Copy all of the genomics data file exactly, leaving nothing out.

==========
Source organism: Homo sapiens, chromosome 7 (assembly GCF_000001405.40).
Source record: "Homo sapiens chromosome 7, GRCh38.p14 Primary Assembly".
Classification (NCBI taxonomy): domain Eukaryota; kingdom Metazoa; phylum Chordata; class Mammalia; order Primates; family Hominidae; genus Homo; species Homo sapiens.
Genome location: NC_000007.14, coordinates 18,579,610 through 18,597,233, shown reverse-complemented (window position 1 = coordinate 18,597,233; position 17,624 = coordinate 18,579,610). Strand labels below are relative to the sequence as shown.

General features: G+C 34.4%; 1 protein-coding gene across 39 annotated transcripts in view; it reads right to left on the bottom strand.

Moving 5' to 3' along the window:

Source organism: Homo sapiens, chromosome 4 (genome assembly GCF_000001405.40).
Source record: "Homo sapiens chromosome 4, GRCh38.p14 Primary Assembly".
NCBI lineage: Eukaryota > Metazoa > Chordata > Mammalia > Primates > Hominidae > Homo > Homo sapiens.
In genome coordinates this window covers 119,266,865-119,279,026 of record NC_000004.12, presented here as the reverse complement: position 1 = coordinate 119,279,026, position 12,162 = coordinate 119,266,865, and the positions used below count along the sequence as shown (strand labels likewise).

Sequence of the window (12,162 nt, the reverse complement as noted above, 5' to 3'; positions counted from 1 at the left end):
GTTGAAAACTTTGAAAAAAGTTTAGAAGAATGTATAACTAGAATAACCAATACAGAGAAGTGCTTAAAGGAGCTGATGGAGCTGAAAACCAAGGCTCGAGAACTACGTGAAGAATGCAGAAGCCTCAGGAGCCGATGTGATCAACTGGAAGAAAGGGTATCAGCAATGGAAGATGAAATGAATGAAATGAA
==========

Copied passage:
Source organism: Homo sapiens, chromosome 7 (assembly GCF_000001405.40).
Source record: "Homo sapiens chromosome 7, GRCh38.p14 Primary Assembly".
Classification (NCBI taxonomy): domain Eukaryota; kingdom Metazoa; phylum Chordata; class Mammalia; order Primates; family Hominidae; genus Homo; species Homo sapiens.
Genome location: NC_000007.14, coordinates 18,579,610 through 18,597,233, shown reverse-complemented (window position 1 = coordinate 18,597,233; position 17,624 = coordinate 18,579,610). Strand labels below are relative to the sequence as shown.

General features: G+C 34.4%; 1 protein-coding gene across 39 annotated transcripts in view; it reads right to left on the bottom strand.

Moving 5' to 3' along the window:

Source organism: Homo sapiens, chromosome 4 (genome assembly GCF_000001405.40).
Source record: "Homo sapiens chromosome 4, GRCh38.p14 Primary Assembly".
NCBI lineage: Eukaryota > Metazoa > Chordata > Mammalia > Primates > Hominidae > Homo > Homo sapiens.
In genome coordinates this window covers 119,266,865-119,279,026 of record NC_000004.12, presented here as the reverse complement: position 1 = coordinate 119,279,026, position 12,162 = coordinate 119,266,865, and the positions used below count along the sequence as shown (strand labels likewise).

Sequence of the window (12,162 nt, the reverse complement as noted above, 5' to 3'; positions counted from 1 at the left end):
GTTGAAAACTTTGAAAAAAGTTTAGAAGAATGTATAACTAGAATAACCAATACAGAGAAGTGCTTAAAGGAGCTGATGGAGCTGAAAACCAAGGCTCGAGAACTACGTGAAGAATGCAGAAGCCTCAGGAGCCGATGTGATCAACTGGAAGAAAGGGTATCAGCAATGGAAGATGAAATGAATGAAATGAA